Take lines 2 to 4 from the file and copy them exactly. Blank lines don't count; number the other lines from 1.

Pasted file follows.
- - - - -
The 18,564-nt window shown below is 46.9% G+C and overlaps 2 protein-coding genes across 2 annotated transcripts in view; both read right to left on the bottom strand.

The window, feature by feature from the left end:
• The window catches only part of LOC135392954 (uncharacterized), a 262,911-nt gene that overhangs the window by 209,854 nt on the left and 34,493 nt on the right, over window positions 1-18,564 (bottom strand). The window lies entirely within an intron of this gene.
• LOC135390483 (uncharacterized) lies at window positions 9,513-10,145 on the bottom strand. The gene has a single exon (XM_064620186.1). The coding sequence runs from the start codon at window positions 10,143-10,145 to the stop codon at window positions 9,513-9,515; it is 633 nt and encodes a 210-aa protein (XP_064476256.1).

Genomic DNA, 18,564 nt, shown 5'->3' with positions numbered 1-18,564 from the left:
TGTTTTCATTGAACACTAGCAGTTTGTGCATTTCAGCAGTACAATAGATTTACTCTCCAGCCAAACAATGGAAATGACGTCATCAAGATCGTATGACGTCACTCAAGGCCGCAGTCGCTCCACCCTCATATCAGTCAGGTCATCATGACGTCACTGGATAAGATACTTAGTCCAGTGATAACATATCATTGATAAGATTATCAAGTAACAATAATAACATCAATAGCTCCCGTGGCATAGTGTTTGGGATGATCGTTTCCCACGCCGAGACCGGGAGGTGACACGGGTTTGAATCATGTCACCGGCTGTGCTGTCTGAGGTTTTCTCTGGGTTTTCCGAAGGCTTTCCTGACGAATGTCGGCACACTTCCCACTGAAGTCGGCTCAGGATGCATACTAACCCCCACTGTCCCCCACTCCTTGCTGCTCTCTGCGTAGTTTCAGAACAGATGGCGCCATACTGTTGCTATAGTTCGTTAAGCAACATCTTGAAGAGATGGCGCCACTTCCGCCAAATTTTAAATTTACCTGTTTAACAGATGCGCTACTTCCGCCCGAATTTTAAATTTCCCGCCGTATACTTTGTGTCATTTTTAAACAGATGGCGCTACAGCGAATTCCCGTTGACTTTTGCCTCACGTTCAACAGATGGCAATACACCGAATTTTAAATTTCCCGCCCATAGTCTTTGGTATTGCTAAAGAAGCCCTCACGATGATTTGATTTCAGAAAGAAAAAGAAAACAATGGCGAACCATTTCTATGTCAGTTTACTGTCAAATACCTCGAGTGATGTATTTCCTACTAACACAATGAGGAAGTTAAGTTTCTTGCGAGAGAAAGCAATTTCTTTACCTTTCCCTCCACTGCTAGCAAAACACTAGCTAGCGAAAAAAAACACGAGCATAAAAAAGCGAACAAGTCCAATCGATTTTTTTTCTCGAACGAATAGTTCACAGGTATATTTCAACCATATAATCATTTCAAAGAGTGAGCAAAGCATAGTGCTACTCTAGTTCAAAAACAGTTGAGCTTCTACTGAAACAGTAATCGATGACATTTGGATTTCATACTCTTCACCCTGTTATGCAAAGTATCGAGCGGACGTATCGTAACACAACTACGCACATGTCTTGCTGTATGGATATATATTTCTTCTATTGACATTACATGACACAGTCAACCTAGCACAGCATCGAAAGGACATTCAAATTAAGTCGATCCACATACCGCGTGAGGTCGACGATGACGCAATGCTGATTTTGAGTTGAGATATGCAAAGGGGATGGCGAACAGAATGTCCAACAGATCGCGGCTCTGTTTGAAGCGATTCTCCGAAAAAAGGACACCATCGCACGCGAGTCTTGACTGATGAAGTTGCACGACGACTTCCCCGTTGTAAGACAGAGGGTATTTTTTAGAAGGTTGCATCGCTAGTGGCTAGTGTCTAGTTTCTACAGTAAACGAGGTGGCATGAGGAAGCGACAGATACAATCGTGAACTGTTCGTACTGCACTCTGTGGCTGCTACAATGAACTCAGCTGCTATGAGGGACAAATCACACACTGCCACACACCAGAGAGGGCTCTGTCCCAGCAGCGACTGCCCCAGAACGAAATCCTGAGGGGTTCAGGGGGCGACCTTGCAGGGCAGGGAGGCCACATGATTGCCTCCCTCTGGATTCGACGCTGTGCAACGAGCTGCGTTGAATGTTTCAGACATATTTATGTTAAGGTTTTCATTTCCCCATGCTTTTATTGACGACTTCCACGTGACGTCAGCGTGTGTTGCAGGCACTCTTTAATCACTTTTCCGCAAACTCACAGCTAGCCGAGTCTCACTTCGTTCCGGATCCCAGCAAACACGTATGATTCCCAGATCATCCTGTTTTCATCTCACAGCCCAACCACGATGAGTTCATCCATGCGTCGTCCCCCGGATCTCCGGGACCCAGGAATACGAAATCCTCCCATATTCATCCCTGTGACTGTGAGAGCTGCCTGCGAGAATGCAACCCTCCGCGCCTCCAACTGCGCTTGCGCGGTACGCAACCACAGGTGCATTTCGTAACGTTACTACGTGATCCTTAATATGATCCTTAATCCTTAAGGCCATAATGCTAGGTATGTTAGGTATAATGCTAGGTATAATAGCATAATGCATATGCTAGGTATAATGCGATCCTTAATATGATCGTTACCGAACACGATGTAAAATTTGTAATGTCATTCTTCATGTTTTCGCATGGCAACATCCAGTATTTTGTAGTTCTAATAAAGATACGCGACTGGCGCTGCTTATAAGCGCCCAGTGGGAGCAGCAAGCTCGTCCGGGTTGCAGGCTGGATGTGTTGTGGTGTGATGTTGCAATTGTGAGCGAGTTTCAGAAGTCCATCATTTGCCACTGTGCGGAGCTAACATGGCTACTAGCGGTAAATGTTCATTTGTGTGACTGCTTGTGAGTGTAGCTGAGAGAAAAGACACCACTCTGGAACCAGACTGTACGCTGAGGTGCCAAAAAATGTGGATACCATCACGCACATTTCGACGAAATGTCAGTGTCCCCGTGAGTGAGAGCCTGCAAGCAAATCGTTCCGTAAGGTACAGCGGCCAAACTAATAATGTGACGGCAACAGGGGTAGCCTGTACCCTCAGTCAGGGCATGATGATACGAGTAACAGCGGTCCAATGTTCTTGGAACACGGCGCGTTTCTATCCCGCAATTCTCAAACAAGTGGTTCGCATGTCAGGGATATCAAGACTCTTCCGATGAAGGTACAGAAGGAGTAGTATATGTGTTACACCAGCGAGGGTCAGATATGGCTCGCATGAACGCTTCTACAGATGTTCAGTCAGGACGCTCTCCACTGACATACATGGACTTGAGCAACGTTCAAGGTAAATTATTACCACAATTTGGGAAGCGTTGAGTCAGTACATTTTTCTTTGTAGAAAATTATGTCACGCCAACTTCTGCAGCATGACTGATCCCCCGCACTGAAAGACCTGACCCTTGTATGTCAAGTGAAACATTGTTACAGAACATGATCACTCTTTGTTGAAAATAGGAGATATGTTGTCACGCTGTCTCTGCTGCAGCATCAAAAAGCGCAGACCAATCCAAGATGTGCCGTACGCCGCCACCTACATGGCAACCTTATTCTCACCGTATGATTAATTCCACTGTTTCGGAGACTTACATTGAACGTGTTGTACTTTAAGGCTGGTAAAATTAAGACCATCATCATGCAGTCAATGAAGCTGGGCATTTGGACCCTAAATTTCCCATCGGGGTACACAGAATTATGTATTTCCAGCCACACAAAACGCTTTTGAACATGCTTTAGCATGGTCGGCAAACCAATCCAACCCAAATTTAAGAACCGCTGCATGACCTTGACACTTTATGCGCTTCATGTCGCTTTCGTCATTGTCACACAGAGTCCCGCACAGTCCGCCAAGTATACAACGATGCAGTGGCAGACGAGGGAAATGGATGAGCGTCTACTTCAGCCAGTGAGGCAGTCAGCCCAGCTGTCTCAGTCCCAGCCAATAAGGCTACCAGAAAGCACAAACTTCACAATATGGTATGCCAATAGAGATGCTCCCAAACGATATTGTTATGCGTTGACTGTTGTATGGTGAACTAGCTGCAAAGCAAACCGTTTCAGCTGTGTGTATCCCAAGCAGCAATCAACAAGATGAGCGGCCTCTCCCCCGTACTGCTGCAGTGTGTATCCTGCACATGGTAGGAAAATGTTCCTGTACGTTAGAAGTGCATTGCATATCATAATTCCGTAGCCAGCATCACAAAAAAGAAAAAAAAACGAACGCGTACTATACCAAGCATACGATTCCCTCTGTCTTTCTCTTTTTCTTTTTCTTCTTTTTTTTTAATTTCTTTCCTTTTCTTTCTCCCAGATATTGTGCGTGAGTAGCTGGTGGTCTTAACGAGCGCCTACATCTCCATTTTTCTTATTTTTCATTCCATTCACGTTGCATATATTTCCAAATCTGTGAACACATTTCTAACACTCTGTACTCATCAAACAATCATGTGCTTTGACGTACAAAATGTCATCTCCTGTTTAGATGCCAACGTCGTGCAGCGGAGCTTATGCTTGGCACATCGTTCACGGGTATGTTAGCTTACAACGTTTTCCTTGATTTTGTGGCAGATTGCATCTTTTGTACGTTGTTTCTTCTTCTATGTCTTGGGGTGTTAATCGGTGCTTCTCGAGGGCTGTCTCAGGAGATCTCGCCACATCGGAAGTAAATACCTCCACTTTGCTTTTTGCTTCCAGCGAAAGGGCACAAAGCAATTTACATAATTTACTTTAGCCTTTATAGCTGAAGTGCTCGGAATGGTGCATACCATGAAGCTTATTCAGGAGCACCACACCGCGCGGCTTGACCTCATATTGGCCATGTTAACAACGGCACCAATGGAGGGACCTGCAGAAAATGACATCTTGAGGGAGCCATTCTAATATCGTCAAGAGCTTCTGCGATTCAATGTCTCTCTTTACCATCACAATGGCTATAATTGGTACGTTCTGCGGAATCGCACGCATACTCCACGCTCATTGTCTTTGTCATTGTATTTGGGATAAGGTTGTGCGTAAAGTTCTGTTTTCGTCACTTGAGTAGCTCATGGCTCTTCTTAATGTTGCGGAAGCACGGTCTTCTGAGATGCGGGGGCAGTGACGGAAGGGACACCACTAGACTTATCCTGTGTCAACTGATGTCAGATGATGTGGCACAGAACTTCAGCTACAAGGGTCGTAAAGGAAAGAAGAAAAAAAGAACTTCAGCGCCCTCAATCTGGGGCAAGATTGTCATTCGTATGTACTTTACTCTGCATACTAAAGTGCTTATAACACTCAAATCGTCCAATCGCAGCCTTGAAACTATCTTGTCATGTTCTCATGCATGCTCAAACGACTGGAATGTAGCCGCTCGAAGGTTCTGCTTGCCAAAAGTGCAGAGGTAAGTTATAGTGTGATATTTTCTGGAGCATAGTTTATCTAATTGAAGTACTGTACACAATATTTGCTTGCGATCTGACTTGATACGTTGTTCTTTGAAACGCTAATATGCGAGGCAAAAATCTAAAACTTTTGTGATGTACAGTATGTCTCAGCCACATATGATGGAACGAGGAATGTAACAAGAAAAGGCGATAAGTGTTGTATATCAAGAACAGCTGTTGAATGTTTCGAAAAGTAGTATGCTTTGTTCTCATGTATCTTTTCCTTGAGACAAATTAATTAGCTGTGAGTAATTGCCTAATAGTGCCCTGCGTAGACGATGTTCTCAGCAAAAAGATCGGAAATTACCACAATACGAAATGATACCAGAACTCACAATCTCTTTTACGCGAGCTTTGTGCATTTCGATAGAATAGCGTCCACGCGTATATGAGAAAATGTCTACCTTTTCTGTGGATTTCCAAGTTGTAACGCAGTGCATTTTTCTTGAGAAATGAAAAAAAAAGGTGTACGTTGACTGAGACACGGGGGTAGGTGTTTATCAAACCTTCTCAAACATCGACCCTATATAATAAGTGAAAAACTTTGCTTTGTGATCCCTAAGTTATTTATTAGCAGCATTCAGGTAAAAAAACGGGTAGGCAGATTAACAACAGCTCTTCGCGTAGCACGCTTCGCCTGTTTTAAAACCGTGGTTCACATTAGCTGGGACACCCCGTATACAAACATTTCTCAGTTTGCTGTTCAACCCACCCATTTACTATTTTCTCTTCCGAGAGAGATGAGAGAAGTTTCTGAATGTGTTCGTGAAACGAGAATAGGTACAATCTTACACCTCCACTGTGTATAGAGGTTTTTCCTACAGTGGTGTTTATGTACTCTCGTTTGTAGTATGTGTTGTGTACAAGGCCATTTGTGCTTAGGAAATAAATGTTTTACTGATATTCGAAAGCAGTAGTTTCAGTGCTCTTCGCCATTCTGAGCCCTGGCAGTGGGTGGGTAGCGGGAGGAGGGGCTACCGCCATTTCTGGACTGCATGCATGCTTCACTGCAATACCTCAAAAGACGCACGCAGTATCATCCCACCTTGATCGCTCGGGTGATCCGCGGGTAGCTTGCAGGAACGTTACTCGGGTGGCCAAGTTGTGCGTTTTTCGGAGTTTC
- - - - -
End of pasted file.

The window, feature by feature from the left end:
• The window catches only part of LOC135392954 (uncharacterized), a 262,911-nt gene that overhangs the window by 209,854 nt on the left and 34,493 nt on the right, over window positions 1-18,564 (bottom strand). The window lies entirely within an intron of this gene.
• LOC135390483 (uncharacterized) lies at window positions 9,513-10,145 on the bottom strand. The gene has a single exon (XM_064620186.1). The coding sequence runs from the start codon at window positions 10,143-10,145 to the stop codon at window positions 9,513-9,515; it is 633 nt and encodes a 210-aa protein (XP_064476256.1).